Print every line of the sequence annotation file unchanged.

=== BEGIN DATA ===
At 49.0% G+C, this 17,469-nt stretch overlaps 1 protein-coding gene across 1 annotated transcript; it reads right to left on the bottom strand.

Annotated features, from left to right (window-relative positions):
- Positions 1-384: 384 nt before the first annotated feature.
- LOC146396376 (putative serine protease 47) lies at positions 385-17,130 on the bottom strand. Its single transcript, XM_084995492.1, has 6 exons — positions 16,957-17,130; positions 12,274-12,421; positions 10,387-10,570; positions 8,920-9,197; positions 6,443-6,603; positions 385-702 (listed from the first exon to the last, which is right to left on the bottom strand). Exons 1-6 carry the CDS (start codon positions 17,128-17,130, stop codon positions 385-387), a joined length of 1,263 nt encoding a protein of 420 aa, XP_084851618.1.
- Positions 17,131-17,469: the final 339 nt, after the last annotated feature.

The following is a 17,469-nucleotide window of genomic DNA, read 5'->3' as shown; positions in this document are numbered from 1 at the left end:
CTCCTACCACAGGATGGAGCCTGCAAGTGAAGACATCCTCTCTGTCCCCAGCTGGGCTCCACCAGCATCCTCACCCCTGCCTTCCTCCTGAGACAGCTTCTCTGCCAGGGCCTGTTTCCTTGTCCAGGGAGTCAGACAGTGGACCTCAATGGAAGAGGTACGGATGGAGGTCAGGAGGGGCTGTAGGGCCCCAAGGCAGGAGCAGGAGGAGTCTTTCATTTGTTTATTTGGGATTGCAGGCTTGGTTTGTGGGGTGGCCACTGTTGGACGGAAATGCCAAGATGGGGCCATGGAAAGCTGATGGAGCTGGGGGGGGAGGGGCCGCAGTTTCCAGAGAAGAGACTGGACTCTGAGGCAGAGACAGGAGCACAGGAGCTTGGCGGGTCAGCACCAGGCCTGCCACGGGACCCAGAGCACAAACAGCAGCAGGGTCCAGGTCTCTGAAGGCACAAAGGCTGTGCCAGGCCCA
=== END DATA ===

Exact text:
At 49.0% G+C, this 17,469-nt stretch overlaps 1 protein-coding gene across 1 annotated transcript; it reads right to left on the bottom strand.

Annotated features, from left to right (window-relative positions):
- Positions 1-384: 384 nt before the first annotated feature.
- LOC146396376 (putative serine protease 47) lies at positions 385-17,130 on the bottom strand. Its single transcript, XM_084995492.1, has 6 exons — positions 16,957-17,130; positions 12,274-12,421; positions 10,387-10,570; positions 8,920-9,197; positions 6,443-6,603; positions 385-702 (listed from the first exon to the last, which is right to left on the bottom strand). Exons 1-6 carry the CDS (start codon positions 17,128-17,130, stop codon positions 385-387), a joined length of 1,263 nt encoding a protein of 420 aa, XP_084851618.1.
- Positions 17,131-17,469: the final 339 nt, after the last annotated feature.

The following is a 17,469-nucleotide window of genomic DNA, read 5'->3' as shown; positions in this document are numbered from 1 at the left end:
CTCCTACCACAGGATGGAGCCTGCAAGTGAAGACATCCTCTCTGTCCCCAGCTGGGCTCCACCAGCATCCTCACCCCTGCCTTCCTCCTGAGACAGCTTCTCTGCCAGGGCCTGTTTCCTTGTCCAGGGAGTCAGACAGTGGACCTCAATGGAAGAGGTACGGATGGAGGTCAGGAGGGGCTGTAGGGCCCCAAGGCAGGAGCAGGAGGAGTCTTTCATTTGTTTATTTGGGATTGCAGGCTTGGTTTGTGGGGTGGCCACTGTTGGACGGAAATGCCAAGATGGGGCCATGGAAAGCTGATGGAGCTGGGGGGGGAGGGGCCGCAGTTTCCAGAGAAGAGACTGGACTCTGAGGCAGAGACAGGAGCACAGGAGCTTGGCGGGTCAGCACCAGGCCTGCCACGGGACCCAGAGCACAAACAGCAGCAGGGTCCAGGTCTCTGAAGGCACAAAGGCTGTGCCAGGCCCA